You would think people would be more sensible than saying things like, “Things happen for a reason.” or “God has a better plan for you.” But most times, we end up saying the wrong stuff to someone who has gone through a traumatic experience such as a miscarriage. In this MomJunction article, we asked 7 women “What they wish people understood about miscarriage?” Here’s what they said:
1) “I Wish My Boss Knew Better Than Expecting Me To Work The Next Day”
“Miscarriage can be different for everyone. But for some, the physical aspect of it can be more painful than the emotional side. It took my body weeks to feel normal again. It was a bloody scene as I had heavy blood flow and the cramping was unbearable. There was no way I could have gone back to work immediately and I had requested my boss to grant me a few days of leave to rest and recover. My boss denied my request and said she could only approve one day’s leave.” – Rahmya
2) Sometimes We Just Need To Cry
“The best thing someone had said to me during my miscarriage was, ‘You are allowed to cry and sulk in your sadness for a while. You don’t need to be a happy person right now’.” – Aiswarya
3) Please, Don’t Turn Into A Motivational Speaker Right Now!
“I know it probably comes from a good place, but I don’t want to be told that “Everything happens for a reason” and “It was probably for the best” soon after losing my baby. I want to grieve for my son’s loss as long as I want to because I know it’s never going to be the same.” – Kavya
4) I Don’t Want To Be Told That Worse Things Could Have Happened
“I had lost my baby in the first trimester due to some complications. It was a heartbreaking experience for me and while I was still grieving in my loss, I had relatives come up to me and say that it could have been much worse. That I could have lost my baby in my third trimester or during childbirth which would have been much more upsetting, so I got lucky.” – Benedicta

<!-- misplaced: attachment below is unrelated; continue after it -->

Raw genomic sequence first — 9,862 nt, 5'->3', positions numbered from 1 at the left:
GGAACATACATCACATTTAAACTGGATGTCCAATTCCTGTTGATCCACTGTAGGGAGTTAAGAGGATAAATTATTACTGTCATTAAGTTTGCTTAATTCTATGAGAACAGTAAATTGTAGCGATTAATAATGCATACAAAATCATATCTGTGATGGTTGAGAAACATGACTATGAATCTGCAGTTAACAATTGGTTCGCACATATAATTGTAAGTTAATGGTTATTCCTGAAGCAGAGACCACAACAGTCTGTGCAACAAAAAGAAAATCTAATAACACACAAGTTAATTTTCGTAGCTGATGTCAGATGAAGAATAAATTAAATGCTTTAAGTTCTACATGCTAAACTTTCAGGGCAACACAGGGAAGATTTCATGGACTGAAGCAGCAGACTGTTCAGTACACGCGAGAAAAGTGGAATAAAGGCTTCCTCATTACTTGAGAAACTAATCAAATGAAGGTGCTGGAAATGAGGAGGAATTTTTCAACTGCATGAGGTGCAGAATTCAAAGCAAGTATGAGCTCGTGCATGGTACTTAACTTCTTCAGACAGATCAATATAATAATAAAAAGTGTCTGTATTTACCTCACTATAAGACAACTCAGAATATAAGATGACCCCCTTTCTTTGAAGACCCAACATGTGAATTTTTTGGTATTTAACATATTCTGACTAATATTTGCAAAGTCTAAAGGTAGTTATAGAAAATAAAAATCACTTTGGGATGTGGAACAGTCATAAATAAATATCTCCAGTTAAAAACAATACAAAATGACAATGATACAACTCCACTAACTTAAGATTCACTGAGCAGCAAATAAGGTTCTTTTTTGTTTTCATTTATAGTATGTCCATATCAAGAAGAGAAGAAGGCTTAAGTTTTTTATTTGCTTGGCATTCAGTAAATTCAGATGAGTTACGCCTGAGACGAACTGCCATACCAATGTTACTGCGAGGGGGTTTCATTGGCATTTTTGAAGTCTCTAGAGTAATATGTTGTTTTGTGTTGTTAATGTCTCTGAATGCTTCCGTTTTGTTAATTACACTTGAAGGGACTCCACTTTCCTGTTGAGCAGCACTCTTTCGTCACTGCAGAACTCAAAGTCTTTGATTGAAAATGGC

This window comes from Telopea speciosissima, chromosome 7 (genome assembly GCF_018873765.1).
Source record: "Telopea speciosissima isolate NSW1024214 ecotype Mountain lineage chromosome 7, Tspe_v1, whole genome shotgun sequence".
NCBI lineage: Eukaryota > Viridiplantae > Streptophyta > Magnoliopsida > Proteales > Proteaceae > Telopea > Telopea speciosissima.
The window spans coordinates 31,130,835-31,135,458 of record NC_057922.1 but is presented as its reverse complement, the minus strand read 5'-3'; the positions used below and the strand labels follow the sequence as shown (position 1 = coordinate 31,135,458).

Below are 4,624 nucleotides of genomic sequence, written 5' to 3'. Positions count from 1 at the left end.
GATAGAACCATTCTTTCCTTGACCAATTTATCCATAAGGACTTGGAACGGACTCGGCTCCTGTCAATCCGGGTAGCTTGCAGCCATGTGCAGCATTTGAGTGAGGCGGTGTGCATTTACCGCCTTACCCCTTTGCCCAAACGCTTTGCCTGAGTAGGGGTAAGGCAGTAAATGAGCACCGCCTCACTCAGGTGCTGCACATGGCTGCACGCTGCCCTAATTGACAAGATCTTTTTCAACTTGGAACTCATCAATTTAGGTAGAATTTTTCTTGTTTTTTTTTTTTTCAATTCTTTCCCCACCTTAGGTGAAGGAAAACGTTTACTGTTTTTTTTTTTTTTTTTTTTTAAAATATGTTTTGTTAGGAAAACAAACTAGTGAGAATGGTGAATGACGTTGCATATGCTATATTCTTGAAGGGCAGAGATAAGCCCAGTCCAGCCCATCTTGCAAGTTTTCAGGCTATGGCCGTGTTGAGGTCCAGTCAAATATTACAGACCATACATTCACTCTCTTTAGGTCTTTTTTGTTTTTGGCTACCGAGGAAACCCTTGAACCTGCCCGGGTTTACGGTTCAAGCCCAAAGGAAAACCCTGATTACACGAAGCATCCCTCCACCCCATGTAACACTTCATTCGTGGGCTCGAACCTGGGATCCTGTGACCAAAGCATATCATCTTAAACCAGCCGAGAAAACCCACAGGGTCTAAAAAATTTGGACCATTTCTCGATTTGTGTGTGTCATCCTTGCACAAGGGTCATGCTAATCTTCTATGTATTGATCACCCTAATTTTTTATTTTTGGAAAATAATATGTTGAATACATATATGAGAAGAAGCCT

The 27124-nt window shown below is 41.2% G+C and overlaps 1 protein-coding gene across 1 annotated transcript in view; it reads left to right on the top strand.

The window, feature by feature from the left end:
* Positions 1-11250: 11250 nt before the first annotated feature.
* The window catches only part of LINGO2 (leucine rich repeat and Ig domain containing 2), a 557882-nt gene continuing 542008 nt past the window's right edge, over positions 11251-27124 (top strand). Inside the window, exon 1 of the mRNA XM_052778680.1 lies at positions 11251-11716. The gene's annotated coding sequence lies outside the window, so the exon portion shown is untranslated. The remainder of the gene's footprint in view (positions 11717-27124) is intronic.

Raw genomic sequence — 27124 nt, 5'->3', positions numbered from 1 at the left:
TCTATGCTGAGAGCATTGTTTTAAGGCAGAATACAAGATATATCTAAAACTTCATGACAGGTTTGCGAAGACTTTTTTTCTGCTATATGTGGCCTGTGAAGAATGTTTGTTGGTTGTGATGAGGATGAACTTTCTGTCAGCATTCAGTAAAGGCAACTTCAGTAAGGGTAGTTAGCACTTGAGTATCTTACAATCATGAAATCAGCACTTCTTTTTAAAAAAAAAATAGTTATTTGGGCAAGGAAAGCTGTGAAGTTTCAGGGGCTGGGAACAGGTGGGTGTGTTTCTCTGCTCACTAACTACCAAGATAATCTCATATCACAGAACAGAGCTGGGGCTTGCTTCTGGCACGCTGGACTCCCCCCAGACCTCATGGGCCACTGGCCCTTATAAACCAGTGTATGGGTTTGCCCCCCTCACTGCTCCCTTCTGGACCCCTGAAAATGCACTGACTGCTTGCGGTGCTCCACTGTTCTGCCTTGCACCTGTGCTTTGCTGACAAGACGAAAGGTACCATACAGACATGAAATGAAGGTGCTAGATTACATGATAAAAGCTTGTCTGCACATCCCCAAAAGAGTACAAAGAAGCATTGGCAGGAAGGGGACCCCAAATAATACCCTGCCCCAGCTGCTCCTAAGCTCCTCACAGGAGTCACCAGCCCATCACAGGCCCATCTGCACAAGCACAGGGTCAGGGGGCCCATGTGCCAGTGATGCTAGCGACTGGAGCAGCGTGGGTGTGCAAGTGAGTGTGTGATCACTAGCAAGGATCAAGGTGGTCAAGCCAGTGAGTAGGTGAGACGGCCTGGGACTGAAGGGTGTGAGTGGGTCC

5) “Yeah, I Know I Can Try Again!”
“Nobody wants to be told that they can try again after going through a miscarriage. I wasn’t worried about the fact that I can never have a child, so let me just grieve over the baby I had just lost. Also, people should learn to be less intrusive and stop asking if and when we would try again. Frankly, that’s none of your business.” – Lisa
6) Stop Making It All About You
“I know people want to help, but I would rather someone listen to me and let me grieve my loss than share their story about miscarriage. If I wanted to know about your experience or how you dealt with it, I would have asked for it myself. There was this one time I ended up consoling my friend about a miscarriage she had a few years back and it’s hard to be there for someone when you have barely any energy to talk.” – Ria
7) Small Genuine Efforts Are Greatly Appreciated
“Instead of reassuring me that things would be fine like most of my friends did, one of my friends asked me if I needed any help with babysitting. I hesitated and said no, but then she came home with packages of home-cooked food and a card. I felt that was the most thoughtful gesture anyone could have done.” – Naja
We hope with these women sharing their stories, more people would be able to fight the stigma associated with it as well as find more meaningful ways to support other women who have gone through similar journeys.